The medical staff was compassionate and spent time with us. One doctor laid out how induction would go; it would be slow and carefully managed. Another doctor quietly insisted that, while I had planned on a natural delivery, under these circumstances I could and should take all the pain relief options possible. That I was going through enough. Later, the anesthesiologist who gave me an epidural wore a Superman shirt and made me laugh, a moment of levity that was so appreciated. During the very long induction and labor (36 hours), I was comforted by a few nurses but especially Maggie, whose compassion made all the difference. This was the second gift Maeve gave us: amid this heartache, gratitude for those around us.
Because of the meds and the epidural I was able to sleep through much of the “active” labor. I woke in the middle of the second night and felt the urge to push. The doctor checked me and said the baby’s head was right there and it was time to push. I broke down. This should have been SO different. I was overwhelmed with the realization of what was happening. We were having our baby, and the baby was going to come out dead, and I had no idea what he or she would look like, and I’d never get to hear the first cries, and we’d be leaving empty-handed and….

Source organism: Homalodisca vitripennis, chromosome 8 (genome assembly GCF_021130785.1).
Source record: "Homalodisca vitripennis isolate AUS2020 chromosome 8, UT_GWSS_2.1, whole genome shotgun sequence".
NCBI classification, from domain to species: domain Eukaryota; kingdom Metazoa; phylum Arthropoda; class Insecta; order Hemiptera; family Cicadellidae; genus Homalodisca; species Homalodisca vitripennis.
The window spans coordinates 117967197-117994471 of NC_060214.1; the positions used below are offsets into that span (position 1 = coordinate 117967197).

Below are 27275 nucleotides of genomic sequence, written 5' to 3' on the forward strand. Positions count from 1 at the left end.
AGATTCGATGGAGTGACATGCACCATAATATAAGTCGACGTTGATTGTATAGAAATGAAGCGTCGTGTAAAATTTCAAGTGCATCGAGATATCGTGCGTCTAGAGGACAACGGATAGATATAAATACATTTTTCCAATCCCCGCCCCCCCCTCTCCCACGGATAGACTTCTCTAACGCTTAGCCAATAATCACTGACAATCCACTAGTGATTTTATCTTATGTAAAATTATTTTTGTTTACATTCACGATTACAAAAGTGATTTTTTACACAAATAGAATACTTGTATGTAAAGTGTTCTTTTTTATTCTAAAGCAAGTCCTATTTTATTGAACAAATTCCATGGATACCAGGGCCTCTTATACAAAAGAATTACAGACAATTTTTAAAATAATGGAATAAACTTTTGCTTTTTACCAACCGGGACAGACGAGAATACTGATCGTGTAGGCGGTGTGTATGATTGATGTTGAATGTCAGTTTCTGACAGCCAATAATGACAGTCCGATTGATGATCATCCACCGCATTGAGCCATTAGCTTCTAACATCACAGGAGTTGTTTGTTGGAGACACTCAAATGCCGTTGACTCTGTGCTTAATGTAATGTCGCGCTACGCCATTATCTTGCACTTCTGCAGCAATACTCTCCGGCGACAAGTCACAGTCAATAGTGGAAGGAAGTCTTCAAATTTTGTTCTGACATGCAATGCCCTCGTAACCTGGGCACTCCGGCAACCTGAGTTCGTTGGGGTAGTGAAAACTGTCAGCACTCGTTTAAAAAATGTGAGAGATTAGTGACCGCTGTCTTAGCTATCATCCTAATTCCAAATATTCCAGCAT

It’s as if Michael read my mind. All of the panic dissipated as he looked me in the eye and said, “We will get through this together and we can be sad and angry and everything else. But not today. Don’t worry about anything today. Today is for pushing.” I heard that, and I could handle that, and I did that. Maeve was born and was taken from the room to be cleaned up; that wasn’t how it would’ve gone had she been alive. I remember the sadness in the room. I felt like I had let everyone down; it was just so, so quiet and empty. We had no plan in place and were so unsure of how to handle it. I knew we’d want to see and hold her, but I didn’t know if it would be too hard. There’s no right way to handle your stillbirth, but I do know that Maggie validated every feeling we had. When we told her we were ready, she brought our baby in, dressed in a warm blanket and little striped hat. Maggie carried her in carefully and lovingly, as if she were alive. I’ll never forget that.
Our girl name had always been Maeve. Maeve Kathleen. We cried as we held her. We kissed her face and hands. We took turns holding her in our arms and telling her we loved her. We took a handful of pictures. We were at once so sad and so proud. Maeve was beautiful. Her chubby cheeks and button nose and delicate fingers made us smile at each other through our tears. That time with Maeve was precious and changed us forever. Saying goodbye was impossible, but we knew in those moments that we’d be making our girl a part of our lives in real, tangible ways from that day forward.